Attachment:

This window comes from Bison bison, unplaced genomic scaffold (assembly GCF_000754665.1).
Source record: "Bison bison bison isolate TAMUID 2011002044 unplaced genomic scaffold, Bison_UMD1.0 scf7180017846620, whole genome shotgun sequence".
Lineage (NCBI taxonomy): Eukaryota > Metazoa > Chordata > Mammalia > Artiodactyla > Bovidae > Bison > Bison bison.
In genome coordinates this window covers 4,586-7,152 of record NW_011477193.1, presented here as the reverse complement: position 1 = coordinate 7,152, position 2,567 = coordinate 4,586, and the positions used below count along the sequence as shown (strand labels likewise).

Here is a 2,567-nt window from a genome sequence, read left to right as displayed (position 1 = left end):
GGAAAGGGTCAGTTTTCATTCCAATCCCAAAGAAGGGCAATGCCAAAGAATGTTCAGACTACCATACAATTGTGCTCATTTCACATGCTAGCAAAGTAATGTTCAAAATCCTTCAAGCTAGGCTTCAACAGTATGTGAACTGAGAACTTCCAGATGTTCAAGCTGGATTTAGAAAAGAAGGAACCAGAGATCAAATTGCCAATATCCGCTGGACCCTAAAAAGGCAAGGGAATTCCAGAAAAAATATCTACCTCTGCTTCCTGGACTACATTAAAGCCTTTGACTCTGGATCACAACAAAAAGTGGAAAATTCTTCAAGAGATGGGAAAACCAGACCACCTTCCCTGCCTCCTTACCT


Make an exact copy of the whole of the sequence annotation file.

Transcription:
This window comes from Bison bison, unplaced genomic scaffold (assembly GCF_000754665.1).
Source record: "Bison bison bison isolate TAMUID 2011002044 unplaced genomic scaffold, Bison_UMD1.0 scf7180017846620, whole genome shotgun sequence".
Lineage (NCBI taxonomy): Eukaryota > Metazoa > Chordata > Mammalia > Artiodactyla > Bovidae > Bison > Bison bison.
In genome coordinates this window covers 4,586-7,152 of record NW_011477193.1, presented here as the reverse complement: position 1 = coordinate 7,152, position 2,567 = coordinate 4,586, and the positions used below count along the sequence as shown (strand labels likewise).

Here is a 2,567-nt window from a genome sequence, read left to right as displayed (position 1 = left end):
GGAAAGGGTCAGTTTTCATTCCAATCCCAAAGAAGGGCAATGCCAAAGAATGTTCAGACTACCATACAATTGTGCTCATTTCACATGCTAGCAAAGTAATGTTCAAAATCCTTCAAGCTAGGCTTCAACAGTATGTGAACTGAGAACTTCCAGATGTTCAAGCTGGATTTAGAAAAGAAGGAACCAGAGATCAAATTGCCAATATCCGCTGGACCCTAAAAAGGCAAGGGAATTCCAGAAAAAATATCTACCTCTGCTTCCTGGACTACATTAAAGCCTTTGACTCTGGATCACAACAAAAAGTGGAAAATTCTTCAAGAGATGGGAAAACCAGACCACCTTCCCTGCCTCCTTACCT